Skip to main content

The new Surface Go 3 flexes its Windows 11 tablet improvements

During Microsoft’s Surface event today, the company is finally pulled the wraps off of its much-rumored, next-gen Surface products. This includes the Surface Go 3, an update to the lightweight 2-in-1 meant to compete with lower-cost tablets like the $329 iPad.

The exterior is nearly identical to the Surface Go 2. The Surface Go 3 retains the same 10.5-inch PixelSense touchscreen display with a 1080p display. The 5-megapixel front and 8-megapixel rear cameras are carried over as well, making it a solid choice for students and families.

Surface Go 3 with type cover and mouse.

The Surface Go 3 also keeps all of the same ports, including a USB-C and Surface Connect, which helps maintain compatibility with existing Surface docks.

Internally, the Surface Go 3 received minor updates, but even these modest specs should handle Windows 11 well enough. You get a choice between a dual-core Intel Pentium Gold 6500Y processor or a quad-core 10th-gen Core i3-1011Y. Microsoft says upgrading to the Core i3 model makes it “60% faster.”

Storage options of 64GB eMMC and 128GB SSD remain, but Microsoft has also added a larger 256GB SSD storage option. You also have an option between either 4GB or 8GB of RAM.

Wireless connectivity includes Wi-Fi 6, Bluetooth 5.0, and LTE Advanced using the same Qualcomm Snapdragon X16 LTE modem as the Surface Go 2. Being a Surface device naturally means it has support for the Surface Pen and the Surface Type Cover. There’s also “enhanced hardware security,” which includes a TPM 2.0 chip for enterprise customers. All of this makes it more compatible with Windows 11 than some modern, high-end gaming rigs.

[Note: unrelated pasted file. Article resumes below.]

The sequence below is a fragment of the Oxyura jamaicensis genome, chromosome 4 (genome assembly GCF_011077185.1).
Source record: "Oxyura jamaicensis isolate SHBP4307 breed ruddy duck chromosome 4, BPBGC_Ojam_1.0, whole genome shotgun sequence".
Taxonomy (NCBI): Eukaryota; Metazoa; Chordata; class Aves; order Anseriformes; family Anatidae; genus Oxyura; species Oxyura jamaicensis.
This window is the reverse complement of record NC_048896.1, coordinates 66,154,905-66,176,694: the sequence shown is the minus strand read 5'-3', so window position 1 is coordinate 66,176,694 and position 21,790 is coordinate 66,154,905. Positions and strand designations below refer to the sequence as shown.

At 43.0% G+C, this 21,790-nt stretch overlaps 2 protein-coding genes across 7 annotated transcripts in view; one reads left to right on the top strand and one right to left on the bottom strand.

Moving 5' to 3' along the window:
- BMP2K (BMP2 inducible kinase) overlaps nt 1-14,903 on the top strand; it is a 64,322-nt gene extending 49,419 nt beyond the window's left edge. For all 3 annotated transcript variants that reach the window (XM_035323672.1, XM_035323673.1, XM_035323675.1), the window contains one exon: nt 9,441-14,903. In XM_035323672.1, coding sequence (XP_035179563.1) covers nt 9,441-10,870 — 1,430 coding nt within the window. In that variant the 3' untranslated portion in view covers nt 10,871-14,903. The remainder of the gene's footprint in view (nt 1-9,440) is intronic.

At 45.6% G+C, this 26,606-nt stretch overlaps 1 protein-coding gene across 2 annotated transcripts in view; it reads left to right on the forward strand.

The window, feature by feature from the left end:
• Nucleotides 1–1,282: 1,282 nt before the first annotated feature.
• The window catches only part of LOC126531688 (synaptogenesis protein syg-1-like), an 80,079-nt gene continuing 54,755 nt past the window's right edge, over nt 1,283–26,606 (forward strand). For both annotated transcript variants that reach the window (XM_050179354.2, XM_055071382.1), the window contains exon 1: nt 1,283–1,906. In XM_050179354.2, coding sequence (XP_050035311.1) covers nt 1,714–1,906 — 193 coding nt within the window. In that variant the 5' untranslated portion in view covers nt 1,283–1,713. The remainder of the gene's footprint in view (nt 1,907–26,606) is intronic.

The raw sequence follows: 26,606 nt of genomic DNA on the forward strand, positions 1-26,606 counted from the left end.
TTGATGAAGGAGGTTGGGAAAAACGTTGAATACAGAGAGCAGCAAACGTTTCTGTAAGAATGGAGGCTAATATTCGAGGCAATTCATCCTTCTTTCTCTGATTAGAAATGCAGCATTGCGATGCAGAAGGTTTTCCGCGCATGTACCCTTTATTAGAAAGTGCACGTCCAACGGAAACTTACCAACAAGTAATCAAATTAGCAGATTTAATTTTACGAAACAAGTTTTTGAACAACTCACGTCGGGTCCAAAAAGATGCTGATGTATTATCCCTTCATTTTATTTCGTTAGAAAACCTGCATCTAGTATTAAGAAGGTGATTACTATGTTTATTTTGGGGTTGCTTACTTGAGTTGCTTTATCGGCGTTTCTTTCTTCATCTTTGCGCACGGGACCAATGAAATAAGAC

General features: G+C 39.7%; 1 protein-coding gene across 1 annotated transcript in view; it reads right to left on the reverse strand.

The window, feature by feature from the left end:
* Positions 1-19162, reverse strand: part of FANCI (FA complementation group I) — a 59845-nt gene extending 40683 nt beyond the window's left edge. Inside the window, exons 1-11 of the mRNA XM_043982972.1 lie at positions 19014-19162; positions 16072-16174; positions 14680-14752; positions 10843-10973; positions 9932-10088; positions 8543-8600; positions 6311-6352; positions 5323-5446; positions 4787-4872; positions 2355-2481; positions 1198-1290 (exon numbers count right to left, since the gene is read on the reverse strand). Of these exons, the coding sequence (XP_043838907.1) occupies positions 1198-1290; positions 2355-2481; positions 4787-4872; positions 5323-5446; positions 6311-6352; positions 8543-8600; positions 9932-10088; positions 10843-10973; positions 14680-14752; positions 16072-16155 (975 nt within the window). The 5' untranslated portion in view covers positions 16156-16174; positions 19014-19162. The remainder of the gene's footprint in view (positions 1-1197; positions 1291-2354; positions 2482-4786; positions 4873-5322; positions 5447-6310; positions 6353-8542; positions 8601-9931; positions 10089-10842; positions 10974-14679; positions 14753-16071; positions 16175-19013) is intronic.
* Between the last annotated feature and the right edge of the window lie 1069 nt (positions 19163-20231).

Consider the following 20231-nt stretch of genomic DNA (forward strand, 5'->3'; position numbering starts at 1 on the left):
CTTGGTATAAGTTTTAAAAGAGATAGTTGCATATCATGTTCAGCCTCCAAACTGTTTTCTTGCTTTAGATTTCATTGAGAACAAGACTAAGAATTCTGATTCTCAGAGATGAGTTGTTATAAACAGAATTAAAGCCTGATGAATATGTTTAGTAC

Surface Go 3 product shot with Surface Pen.

The primary upside to the Surface Go 3 is how much better it will be running Windows 11 instead of Windows 10. Windows 11 implements new design changes that make it easier to use touch input. This includes being able to easily manipulate windows using your fingers, as well as redesigned controls such as volume and brightness that are also touch-friendly. Instead of tablet mode, the UI changes slightly to enable bigger buttons and icons. Changes like these make Windows 11 a more natural fit for the Surface line.

Like the Surface Go 2, the Surface Go 3 will run Windows 11 Home in S mode. This means apps can only be downloaded from the revamped Microsoft Store. That may not be such a bad thing considering that makes devices simpler, safer, and easier to manage in education settings. Combine that with the eventual addition of Android apps via the Amazon App Store, and you may have a potent little tablet that provides a compelling alternative to the iPad.

The Wi-Fi-only version of the Surface Go 3 starts at $400, and it’s available for pre-order starting today.

Editors' Recommendations